INOS ◦ now with 5G & multi-vendor chipset support

Enhanced 5G benchmarking and testing capability, OpenRAN functionality testing, and multi-vendor 5G chipset support, the latest major new features added to INOS ensure clients have access to valuable commercial capability.

INOS – the independent telecoms network benchmarking, drive-test and in-building solution developed in-house at Digis Squared – has just been enhanced to deliver major new features to our telecom operator, CSP* and Regulatory clients, including those managing Private Networks. These new features deliver significant new capability to uncover and resolve even more telecom network issues, and enhance customer QoE and network QoS.

“The new 5G INOS features announced today will help MNOs better understand and optimise their network performance, including in deployments with complex multi-vendor architectures and OpenRAN. This is great news for our clients needing Covid-19 safe solutions to optimise their 5G infrastructure, for Regulators working to obtain an independent view of total network performance, and ultimately to the end customer seeking a better connection.”

AbdulRahman Fady, Digis Squared CTO

New 5G capability

  • Extending the range of network testing capabilities, the new enhancements add 5G to our 2G, 3G, 4G and IoT (CAT-M, NB-IoT 1, NB-IoT 2) network capability, across voice, video, data and OTT
  • The new INOS 5G complete testing set gives you visibility of more than two hundred different network KPIs
  • 5G benchmarking solution gives you full visibility of network QoS and customer QoE
  • 5G L3, L2 and L1 signalling capability
  • 5G fully automated single site verification drive testing solution
  • 5G indoor (in-building survey) testing capability.

Extended handset support

  • Now supporting multi-vendor 5G chipsets: Huawei, Samsung and Qualcomm flagship mobiles.

O-RAN support

  • OpenRAN functionality testing, end to end, from radio through to interoperability and benchmark testing between OpenRAN and Legacy RAN
  • Ensures you can pin-point which component in your multi-vendor ecosystem needs to be optimised or investigated further.

Cloud control – for instant updates, and Covid-19 safety

  • Our cloud-controlled INOS automated testing platform delivers both drive testing, and in building survey data, enabling operators and service providers to efficiently obtain the insights needed for key decisions.
  • Our tools need just one person in the vehicle or building – no engineers are needed on-site, ensuring that they can do their work safely and together we can keep our communities connected.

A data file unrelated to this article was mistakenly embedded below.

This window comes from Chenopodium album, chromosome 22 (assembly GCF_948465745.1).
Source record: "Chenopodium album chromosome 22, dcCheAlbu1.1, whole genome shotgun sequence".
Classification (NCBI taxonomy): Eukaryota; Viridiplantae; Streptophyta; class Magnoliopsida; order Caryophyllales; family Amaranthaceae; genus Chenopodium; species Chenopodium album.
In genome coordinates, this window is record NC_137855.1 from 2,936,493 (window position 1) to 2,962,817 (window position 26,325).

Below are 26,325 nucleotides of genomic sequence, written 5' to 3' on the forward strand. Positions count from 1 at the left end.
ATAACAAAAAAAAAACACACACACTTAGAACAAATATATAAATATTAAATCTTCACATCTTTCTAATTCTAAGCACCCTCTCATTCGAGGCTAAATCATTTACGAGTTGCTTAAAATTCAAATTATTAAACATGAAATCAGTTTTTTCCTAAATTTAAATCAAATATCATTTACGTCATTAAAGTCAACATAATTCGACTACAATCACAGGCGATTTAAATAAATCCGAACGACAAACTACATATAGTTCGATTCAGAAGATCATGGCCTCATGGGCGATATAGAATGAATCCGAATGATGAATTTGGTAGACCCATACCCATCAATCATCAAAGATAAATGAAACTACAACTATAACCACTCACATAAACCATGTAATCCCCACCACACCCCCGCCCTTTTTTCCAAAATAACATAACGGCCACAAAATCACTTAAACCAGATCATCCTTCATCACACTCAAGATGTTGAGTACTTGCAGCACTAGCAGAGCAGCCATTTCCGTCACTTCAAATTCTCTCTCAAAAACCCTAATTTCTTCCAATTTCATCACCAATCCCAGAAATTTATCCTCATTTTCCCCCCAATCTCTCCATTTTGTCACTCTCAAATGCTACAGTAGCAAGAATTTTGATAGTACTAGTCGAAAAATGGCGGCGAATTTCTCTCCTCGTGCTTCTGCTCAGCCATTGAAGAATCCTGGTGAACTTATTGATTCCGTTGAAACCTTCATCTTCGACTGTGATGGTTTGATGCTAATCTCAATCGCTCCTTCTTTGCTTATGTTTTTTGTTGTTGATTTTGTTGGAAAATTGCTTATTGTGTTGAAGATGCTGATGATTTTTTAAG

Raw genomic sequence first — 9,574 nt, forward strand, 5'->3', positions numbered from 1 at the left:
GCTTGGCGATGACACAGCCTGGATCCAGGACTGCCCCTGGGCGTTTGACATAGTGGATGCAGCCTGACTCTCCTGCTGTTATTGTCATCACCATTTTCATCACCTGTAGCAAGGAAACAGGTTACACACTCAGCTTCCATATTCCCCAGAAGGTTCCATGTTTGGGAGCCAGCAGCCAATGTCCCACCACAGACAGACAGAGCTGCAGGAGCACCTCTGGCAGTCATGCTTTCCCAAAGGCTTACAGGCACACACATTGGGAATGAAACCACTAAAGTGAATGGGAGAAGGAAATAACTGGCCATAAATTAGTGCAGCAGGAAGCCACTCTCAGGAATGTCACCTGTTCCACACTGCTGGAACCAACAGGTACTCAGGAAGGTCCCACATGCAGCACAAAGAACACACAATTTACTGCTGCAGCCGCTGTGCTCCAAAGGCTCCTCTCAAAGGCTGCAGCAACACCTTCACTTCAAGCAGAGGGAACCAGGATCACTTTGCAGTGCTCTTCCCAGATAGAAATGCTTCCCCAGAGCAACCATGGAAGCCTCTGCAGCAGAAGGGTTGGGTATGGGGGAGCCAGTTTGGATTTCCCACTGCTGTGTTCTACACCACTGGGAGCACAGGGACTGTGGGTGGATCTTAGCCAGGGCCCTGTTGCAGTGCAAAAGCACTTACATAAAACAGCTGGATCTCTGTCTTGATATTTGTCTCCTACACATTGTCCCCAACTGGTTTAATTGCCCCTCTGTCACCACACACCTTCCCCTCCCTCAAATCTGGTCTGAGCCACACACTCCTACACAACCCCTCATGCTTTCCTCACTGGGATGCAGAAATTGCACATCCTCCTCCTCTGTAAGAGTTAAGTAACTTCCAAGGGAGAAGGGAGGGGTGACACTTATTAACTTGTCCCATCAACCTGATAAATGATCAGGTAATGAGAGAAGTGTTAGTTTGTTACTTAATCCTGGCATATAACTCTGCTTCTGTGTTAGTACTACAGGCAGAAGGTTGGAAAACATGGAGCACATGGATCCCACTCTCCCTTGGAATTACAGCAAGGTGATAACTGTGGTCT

• Detailed, actionable automated reports are generated within just 15 minutes after tests are completed.
  • Additionally, our real-time-view ensures you can immediately take action to address performance issues, and optimise your capability whilst engineers are still in the field. Make adjustments, OTA update test parameters and re-run your analysis swiftly.

Independent telecoms network analysis and benchmarking just got smarter.

Know your strengths, and weaknesses, across all network technologies. Now more than ever, ensure you know the capability, performance, quality of experience and coverage of your voice and data networks, and that of your competitors, so that you can optimise your assets efficiently. Discover more about how INOS can help you, here.

Now more than ever, test and optimise your 5G network.

To discuss how our independent tools and vendor-agnostic expertise can help your business, please use this link or email sales@DigisSquared.com to arrange an informal chat.

Keep up to speed with company updates, product launches and our quarterly newsletter, sign up here.

Digis Squared, independent telecoms expertise.

Abbreviations

  • CSP: Communications Service Providers
  • INOS: Intelligent Network Optimisation Solution, one of Digis Squared’s AI-led automated tools.
  • MNO: Mobile Network Operator
  • OpenRAN: via standardised radio interfaces and interoperability, hardware and software components from multiple vendors operate over network interfaces that are “open and interoperable”
  • QoE: Quality of Experience
  • QoS: Quality of Service

Image credit: Tim Trad

INOS ◦ Now more than ever, know your network strengths, and weaknesses

Understand what has changed, then invest

As work patterns continue to change, operators struggle to model their network capacity and investment plans. Understanding current network coverage, performance and quality of experience, and that of competitors, is vital before investment decisions are made.

Our cloud-controlled INOS automated testing platform delivers both drive testing, and in building data, enabling operators and service providers to efficiently obtain the insights needed for key upgrade decisions. [Our tools need just one person in the vehicle or building – no engineers are needed on-site, ensuring that they can do their work safely and together we can keep our communities connected.]

Know your strengths, and weaknesses. Now more than ever, ensure you know the capability, performance, quality of experience and coverage of your voice and data networks, and that of your competitors, before you invest. Discover more about how INOS can help you, here.

Now more than ever, use INOS to benchmark coverage, performance & QoE.

To discuss how our network benchmarking expertise can help your business, please use this link or email sales@DigisSquared.com to arrange a convenient time for an informal conversation.

Keep up to speed with company updates, product launches and our quarterly newsletter, sign up here.

Digis Squared, independent telecoms expertise.

Image credit: Klavs Taimins